Some social-service groups, which generally have fewer resources to spend on fundraising than colleges, hospitals, or museums, are engaging their supporters in creative appeals this holiday season.
The YWCA in Fort Worth, for example, invited 30 multiyear donors who have given $1,000 or more to attend its annual holiday party for low-income clients, mostly single women and their children.
The five donors who attended were "elves" who gave out gifts to the children. They also talked with mothers and worked at stations where kids helped make cookies or wrapped presents. After the festivities, the donors spent about 45 minutes in an intimate chat with the Y’s chief executive, Carol Klocek.
"We are calling this ‘mission moments,’" the group’s chief development officer, Trish Rodriguez, said a few days before the party.
"It’s about engaging donors and making them feel like they are part of the work you are doing," she added. "None of us could do the work we do without our supporters."
Ms. Rodriguez said that even people who were unable to attend the event "responded really warmly" to the efforts to include them in a hands-on way.
In New London, Conn., Safe Futures, another charity that helps low-income women with children, gives its clients holiday cards and stamped envelopes bearing the names and addresses of donors. The clients, who are not identified by name, write notes to supporters. Case workers make copies of all of the clients’ notes for Emma Palzere-Rae, the director of development for Safe Futures. She compiles many of the quotes and sends them to all of the charity’s donors shortly after the holidays.
"I try to get quotes from different programs so the scope of our work is illustrated," she said. In last year’s message she wrote that "nearly 300 individuals from 102 families received holiday gifts this December. Thank you!"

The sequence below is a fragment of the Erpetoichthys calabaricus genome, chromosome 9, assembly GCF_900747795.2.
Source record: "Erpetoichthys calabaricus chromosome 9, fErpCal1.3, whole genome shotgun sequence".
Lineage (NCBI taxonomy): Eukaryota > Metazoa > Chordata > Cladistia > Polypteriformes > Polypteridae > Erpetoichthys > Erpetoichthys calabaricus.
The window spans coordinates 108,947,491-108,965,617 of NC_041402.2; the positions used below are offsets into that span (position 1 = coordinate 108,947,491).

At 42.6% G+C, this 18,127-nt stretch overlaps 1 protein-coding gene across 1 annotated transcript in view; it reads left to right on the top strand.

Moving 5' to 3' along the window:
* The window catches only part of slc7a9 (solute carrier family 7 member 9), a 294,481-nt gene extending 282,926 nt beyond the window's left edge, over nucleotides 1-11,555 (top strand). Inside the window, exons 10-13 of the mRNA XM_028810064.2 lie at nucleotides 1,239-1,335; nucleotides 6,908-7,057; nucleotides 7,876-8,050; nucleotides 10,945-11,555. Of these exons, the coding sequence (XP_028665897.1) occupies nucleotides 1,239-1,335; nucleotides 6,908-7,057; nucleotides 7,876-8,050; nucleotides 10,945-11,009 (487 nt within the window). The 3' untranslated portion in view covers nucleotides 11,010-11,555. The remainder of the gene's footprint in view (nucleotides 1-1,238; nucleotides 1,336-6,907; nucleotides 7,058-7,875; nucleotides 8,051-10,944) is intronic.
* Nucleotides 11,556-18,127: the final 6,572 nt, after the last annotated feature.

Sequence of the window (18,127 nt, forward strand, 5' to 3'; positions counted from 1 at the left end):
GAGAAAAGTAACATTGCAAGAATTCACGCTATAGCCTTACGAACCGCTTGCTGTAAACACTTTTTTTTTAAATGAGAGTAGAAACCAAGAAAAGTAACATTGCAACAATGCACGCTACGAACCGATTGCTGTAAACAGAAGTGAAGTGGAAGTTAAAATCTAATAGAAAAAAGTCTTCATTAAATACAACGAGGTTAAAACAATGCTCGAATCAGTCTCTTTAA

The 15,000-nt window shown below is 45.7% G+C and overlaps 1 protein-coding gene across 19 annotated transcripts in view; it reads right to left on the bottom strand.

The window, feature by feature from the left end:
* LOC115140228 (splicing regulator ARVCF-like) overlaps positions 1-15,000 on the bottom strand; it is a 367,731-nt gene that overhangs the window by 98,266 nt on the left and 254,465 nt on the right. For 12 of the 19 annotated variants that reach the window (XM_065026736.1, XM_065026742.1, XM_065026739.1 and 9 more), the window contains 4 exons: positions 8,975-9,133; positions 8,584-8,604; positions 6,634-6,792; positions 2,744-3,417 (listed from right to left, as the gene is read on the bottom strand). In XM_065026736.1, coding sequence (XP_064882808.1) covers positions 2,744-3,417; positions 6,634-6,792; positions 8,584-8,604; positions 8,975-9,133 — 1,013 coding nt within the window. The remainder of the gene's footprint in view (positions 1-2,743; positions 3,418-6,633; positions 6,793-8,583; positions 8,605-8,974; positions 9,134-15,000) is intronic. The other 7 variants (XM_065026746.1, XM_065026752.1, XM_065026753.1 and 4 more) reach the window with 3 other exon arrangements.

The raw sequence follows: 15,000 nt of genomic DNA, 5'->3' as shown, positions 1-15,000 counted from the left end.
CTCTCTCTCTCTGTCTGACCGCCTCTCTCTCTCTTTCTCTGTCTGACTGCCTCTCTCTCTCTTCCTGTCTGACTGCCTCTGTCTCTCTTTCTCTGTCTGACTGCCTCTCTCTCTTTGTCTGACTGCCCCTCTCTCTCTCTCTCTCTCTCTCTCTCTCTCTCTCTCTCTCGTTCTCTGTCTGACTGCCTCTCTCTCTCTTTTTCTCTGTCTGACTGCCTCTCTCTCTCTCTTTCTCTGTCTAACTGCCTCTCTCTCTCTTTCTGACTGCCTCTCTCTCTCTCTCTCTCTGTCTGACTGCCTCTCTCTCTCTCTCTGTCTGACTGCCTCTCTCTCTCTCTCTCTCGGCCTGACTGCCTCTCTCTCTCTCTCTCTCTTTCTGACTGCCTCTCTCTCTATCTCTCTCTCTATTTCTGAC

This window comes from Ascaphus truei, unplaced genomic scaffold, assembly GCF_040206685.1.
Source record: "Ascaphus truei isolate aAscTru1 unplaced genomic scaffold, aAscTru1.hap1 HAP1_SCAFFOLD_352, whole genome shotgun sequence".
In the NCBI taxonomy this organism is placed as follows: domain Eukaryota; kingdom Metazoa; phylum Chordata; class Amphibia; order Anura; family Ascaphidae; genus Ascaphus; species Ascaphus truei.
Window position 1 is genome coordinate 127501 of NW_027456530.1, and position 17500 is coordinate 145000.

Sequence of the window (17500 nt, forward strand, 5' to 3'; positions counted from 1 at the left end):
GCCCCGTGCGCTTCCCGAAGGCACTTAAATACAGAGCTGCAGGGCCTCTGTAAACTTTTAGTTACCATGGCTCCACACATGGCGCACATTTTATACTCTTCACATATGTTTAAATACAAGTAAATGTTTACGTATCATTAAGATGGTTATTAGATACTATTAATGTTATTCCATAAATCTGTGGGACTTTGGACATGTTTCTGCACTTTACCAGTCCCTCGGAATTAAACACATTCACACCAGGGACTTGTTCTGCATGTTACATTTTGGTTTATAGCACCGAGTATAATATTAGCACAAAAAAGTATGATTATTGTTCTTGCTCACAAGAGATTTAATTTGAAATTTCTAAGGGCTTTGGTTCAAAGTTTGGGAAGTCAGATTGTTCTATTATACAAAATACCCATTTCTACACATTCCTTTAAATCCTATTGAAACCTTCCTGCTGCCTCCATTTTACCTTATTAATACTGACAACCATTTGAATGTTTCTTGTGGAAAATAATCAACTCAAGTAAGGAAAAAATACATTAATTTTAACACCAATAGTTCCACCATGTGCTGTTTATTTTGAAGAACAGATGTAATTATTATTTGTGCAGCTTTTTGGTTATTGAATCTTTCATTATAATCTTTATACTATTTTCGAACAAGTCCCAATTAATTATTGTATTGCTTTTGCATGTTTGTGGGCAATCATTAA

"This is such an uncertain time and [it] feels that I have to start all over again," one woman wrote. "Your kindness helped alleviate an enormous amount of stress. I cannot thank you all enough for your time, effort, thoughtfulness and money spent on a family that you’ve never met. You are all Angels, and I thank you for sharing your Christmas with us."
Famous Spice Rub
At St. Mary’s Dining Room, in Stockton, Calif., the volunteer coordinator Kimberlyn Moffet, who also handles the organization’s social-media efforts, had the idea of featuring Maria Elena Maturana, the charity’s cook who has prepared Thanksgiving dinner for needy families for more than 30 years, in her postings on Facebook.
After learning that St. Mary’s gets plenty of donated turkeys and clothing every year but few of the spices it needs to prepare the holiday meal, Ms. Moffet suggested giving copies of the recipe for Ms. Maturana’s spice rub to donors as a thank-you. The note to donors includes the amount of ingredients needed for 100 cups of the recipe, to underscore the charity’s need for donated spices, including paprika, granulated garlic and onion, salt, and pepper.
The posts on social media and the spice-rub recipe were a big hit with donors, said Rebecca Glissman, the charity’s director of development. Some people even came to the charity so they could have their photo taken with the cook, she said, and a local radio station picked up the story.
"Maria Elena is shy and didn’t want her photo taken," said Ms. Glissman. "But people loved it. She has become famous around here."
Charities should treat each holiday encounter with donors as an opportunity to connect with them in conversation and learn about their lives," said Terry Axelrod, a fundraising consultant who works mostly with social-service groups. End each encounter, she added, "by suggesting you get together in the New Year for coffee or a tour."